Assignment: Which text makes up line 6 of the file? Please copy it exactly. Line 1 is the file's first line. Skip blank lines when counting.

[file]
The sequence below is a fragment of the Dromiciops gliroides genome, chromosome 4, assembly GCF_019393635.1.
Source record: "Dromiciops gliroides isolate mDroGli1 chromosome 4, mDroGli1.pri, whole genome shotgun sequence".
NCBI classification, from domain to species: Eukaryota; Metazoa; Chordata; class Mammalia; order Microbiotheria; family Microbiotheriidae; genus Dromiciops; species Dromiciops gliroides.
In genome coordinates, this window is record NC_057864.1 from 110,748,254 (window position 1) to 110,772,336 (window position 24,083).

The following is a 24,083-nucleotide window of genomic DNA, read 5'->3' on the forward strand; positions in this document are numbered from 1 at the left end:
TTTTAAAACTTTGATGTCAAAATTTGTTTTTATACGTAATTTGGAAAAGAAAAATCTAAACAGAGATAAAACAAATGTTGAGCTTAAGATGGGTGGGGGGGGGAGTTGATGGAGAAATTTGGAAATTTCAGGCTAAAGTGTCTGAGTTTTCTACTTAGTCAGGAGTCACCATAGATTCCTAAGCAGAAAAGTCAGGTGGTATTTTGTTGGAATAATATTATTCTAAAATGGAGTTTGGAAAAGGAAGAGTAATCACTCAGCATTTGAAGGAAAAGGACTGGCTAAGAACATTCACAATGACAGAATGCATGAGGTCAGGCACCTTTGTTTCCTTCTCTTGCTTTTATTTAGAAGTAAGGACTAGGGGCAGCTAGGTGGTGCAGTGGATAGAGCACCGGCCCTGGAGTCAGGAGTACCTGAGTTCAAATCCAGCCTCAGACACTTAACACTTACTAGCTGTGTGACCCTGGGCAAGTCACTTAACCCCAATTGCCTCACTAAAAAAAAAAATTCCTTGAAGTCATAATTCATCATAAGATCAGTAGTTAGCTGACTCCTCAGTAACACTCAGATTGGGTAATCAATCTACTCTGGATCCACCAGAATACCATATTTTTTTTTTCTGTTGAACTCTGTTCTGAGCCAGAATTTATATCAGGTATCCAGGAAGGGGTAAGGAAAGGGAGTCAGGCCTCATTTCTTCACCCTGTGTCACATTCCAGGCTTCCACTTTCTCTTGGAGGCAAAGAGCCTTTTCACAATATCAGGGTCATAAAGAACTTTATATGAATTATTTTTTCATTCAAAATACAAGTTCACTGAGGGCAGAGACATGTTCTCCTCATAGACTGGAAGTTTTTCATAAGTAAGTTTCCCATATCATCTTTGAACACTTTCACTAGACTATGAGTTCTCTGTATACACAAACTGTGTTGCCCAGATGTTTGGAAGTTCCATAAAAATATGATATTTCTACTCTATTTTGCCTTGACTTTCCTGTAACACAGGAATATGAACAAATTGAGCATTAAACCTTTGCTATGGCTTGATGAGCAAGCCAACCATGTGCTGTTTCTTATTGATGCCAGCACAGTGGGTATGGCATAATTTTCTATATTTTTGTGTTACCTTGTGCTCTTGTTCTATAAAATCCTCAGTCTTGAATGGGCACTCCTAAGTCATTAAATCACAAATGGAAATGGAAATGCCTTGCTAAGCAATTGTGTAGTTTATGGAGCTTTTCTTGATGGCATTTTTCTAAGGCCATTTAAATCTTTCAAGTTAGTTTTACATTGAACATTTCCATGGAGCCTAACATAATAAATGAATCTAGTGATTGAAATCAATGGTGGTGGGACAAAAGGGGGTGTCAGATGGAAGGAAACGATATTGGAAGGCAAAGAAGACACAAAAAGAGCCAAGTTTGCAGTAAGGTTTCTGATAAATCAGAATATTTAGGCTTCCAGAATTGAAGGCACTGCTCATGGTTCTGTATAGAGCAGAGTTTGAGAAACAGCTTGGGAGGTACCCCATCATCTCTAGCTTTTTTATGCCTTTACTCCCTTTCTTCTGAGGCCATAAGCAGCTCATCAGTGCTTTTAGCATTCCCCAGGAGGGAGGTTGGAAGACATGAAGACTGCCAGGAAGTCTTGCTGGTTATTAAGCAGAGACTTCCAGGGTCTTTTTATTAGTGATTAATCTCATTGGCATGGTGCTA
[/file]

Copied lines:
TTTTAAAACTTTGATGTCAAAATTTGTTTTTATACGTAATTTGGAAAAGAAAAATCTAAACAGAGATAAAACAAATGTTGAGCTTAAGATGGGTGGGGGGGGGAGTTGATGGAGAAATTTGGAAATTTCAGGCTAAAGTGTCTGAGTTTTCTACTTAGTCAGGAGTCACCATAGATTCCTAAGCAGAAAAGTCAGGTGGTATTTTGTTGGAATAATATTATTCTAAAATGGAGTTTGGAAAAGGAAGAGTAATCACTCAGCATTTGAAGGAAAAGGACTGGCTAAGAACATTCACAATGACAGAATGCATGAGGTCAGGCACCTTTGTTTCCTTCTCTTGCTTTTATTTAGAAGTAAGGACTAGGGGCAGCTAGGTGGTGCAGTGGATAGAGCACCGGCCCTGGAGTCAGGAGTACCTGAGTTCAAATCCAGCCTCAGACACTTAACACTTACTAGCTGTGTGACCCTGGGCAAGTCACTTAACCCCAATTGCCTCACTAAAAAAAAAAATTCCTTGAAGTCATAATTCATCATAAGATCAGTAGTTAGCTGACTCCTCAGTAACACTCAGATTGGGTAATCAATCTACTCTGGATCCACCAGAATACCATATTTTTTTTTTCTGTTGAACTCTGTTCTGAGCCAGAATTTATATCAGGTATCCAGGAAGGGGTAAGGAAAGGGAGTCAGGCCTCATTTCTTCACCCTGTGTCACATTCCAGGCTTCCACTTTCTCTTGGAGGCAAAGAGCCTTTTCACAATATCAGGGTCATAAAGAACTTTATATGAATTATTTTTTCATTCAAAATACAAGTTCACTGAGGGCAGAGACATGTTCTCCTCATAGACTGGAAGTTTTTCATAAGTAAGTTTCCCATATCATCTTTGAACACTTTCACTAGACTATGAGTTCTCTGTATACACAAACTGTGTTGCCCAGATGTTTGGAAGTTCCATAAAAATATGATATTTCTACTCTATTTTGCCTTGACTTTCCTGTAACACAGGAATATGAACAAATTGAGCATTAAACCTTTGCTATGGCTTGATGAGCAAGCCAACCATGTGCTGTTTCTTATTGATGCCAGCACAGTGGGTATGGCATAATTTTCTATATTTTTGTGTTACCTTGTGCTCTTGTTCTATAAAATCCTCAGTCTTGAATGGGCACTCCTAAGTCATTAAATCACAAATGGAAATGGAAATGCCTTGCTAAGCAATTGTGTAGTTTATGGAGCTTTTCTTGATGGCATTTTTCTAAGGCCATTTAAATCTTTCAAGTTAGTTTTACATTGAACATTTCCATGGAGCCTAACATAATAAATGAATCTAGTGATTGAAATCAATGGTGGTGGGACAAAAGGGGGTGTCAGATGGAAGGAAACGATATTGGAAGGCAAAGAAGACACAAAAAGAGCCAAGTTTGCAGTAAGGTTTCTGATAAATCAGAATATTTAGGCTTCCAGAATTGAAGGCACTGCTCATGGTTCTGTATAGAGCAGAGTTTGAGAAACAGCTTGGGAGGTACCCCATCATCTCTAGCTTTTTTATGCCTTTACTCCCTTTCTTCTGAGGCCATAAGCAGCTCATCAGTGCTTTTAGCATTCCCCAGGAGGGAGGTTGGAAGACATGAAGACTGCCAGGAAGTCTTGCTGGTTATTAAGCAGAGACTTCCAGGGTCTTTTTATTAGTGATTAATCTCATTGGCATGGTGCTA